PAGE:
24 March 2006

Going for the Grain

Lauan Ply Grain

The way I carved the lettering for the "Serenity Prayer" print -- digging the letters out of the background rather than carving the background away to leave the letters remaining -- has dictated a lot of what will follow. I don't want the letters to be white, so I need to overprint the lettering block on a field of color. But the color can't be too deep, because I'll be printing a number of layers over it.

Above is a thin piece of cheap craft-grade lauan plywood that I got from Dick Blick. I really like the circular grain, so I decided to use it as the base for this print. I tried using a wire brush to bring out the grain even more. Here's how it printed (click for enlargement):

I wanted the circular grain to show up more, so I placed a circular cut-out piece of paper on top of the washi before I burnished it with the baren. Here's a close-up of the circular area:


I have a design sketched out, but now I have carving to do, so I'll dry out these prints until I have a couple of blocks ready for the next round of printing.


Annika Sandin said...

Very interesting! I'm following you step by step :)

tom said...

Hi Annie,

Sosuku hanga artists often used woodgrain, but somehow this has dropped off in popularity and there is scant advice out there on best techniques. My 2 cents; Go for deep contrast, grey is good and you can overprint colour. Use no rice paste, use gum to give your ink some body. Try for repeated impressions at various pressures to build up tonal depth to the pattern.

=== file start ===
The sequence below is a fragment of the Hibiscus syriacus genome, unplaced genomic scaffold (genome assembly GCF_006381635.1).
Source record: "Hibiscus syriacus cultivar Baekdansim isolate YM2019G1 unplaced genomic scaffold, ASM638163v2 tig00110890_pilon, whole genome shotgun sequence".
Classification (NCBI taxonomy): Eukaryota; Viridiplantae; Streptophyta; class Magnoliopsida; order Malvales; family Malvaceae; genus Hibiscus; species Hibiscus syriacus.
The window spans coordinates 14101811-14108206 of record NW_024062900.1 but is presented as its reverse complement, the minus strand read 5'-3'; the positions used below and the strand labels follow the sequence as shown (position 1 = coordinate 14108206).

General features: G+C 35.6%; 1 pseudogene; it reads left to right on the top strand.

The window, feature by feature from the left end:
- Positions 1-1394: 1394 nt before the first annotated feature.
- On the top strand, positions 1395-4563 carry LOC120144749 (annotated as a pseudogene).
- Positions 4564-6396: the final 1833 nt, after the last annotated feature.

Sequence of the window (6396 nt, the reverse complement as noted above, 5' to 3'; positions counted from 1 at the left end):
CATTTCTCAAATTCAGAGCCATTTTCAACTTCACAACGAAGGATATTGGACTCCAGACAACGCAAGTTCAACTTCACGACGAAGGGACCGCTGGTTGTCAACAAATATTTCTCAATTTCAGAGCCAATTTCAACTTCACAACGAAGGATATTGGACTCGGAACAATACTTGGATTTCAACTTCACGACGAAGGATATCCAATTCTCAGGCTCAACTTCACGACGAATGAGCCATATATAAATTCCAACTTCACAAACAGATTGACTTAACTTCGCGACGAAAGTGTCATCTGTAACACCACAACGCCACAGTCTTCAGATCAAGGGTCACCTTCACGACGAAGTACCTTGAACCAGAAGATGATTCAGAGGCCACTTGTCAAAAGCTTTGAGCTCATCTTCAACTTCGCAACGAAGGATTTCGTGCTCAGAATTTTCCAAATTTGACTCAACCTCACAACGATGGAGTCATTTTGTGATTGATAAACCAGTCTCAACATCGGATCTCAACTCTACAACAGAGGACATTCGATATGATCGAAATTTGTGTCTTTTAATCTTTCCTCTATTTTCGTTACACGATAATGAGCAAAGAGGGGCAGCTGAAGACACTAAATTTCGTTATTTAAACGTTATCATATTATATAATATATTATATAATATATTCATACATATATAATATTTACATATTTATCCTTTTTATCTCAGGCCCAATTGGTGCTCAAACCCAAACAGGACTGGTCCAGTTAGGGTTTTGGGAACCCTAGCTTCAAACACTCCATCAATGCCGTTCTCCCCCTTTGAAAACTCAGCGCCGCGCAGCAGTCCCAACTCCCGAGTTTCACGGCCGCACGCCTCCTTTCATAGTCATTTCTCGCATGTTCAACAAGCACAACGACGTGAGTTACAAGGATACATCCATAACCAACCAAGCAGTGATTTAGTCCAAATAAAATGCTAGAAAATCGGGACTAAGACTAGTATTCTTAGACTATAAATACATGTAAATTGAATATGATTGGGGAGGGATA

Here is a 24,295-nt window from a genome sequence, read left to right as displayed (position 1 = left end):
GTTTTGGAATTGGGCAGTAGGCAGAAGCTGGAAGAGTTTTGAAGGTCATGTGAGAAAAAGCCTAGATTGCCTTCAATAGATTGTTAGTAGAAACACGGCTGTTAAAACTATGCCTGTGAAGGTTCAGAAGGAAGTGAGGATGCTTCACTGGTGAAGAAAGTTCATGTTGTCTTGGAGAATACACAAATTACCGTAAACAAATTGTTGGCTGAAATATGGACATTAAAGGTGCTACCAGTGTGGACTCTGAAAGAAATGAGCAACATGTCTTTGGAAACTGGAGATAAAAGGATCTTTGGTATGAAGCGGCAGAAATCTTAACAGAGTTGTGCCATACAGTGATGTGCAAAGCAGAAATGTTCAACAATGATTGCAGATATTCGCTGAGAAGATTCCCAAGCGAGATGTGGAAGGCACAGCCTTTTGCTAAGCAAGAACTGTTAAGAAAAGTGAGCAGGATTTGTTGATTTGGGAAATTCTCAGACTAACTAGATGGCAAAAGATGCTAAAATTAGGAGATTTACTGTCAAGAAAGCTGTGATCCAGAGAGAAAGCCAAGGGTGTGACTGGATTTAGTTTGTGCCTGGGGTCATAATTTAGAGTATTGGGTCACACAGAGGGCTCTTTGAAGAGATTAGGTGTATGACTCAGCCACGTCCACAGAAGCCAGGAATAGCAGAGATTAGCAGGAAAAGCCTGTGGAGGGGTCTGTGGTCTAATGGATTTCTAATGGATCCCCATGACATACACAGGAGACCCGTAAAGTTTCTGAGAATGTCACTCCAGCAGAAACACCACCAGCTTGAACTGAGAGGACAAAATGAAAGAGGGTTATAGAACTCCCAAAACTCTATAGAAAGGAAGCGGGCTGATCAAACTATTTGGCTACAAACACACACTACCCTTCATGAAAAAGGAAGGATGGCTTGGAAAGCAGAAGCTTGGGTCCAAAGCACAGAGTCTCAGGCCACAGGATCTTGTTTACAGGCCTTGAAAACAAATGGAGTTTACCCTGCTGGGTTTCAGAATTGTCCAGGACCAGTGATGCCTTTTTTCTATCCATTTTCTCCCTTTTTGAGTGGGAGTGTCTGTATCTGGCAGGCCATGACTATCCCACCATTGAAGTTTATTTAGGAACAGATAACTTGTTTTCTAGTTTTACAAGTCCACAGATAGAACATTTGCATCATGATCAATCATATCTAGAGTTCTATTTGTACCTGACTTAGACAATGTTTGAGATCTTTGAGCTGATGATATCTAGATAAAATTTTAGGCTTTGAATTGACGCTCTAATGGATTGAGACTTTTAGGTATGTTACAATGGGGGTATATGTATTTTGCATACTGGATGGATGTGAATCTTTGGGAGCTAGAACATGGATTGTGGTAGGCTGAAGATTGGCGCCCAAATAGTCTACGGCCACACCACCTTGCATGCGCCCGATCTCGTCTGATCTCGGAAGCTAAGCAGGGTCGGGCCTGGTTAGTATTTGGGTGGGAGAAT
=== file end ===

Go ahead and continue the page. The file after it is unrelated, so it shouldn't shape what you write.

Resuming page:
Cin said...

Hi Annie,

I'm so curious to see how this one turns out, I love the texture of the woodgrain!

and thanks for your comment (and e-mail) I'm amazed you knew it was Brad from my scribble. He'll be speaking again this Thursday and twice more in April, very exciting!

danielle said...

I love the wood grain in there. I don't know enough about computer illustration, but is this maybe one of those places you can say you couldn't necessarily get through computer design? I know that's been something you've been trying for, and it seems that such an exquisite grain piece (I especially love the "not lined" edges...you can see where the different grains line up differently on the top and bottom) has to be from actual wood, not a computer rendition. I know you can probably do it computerized, but would it have quite the same allure?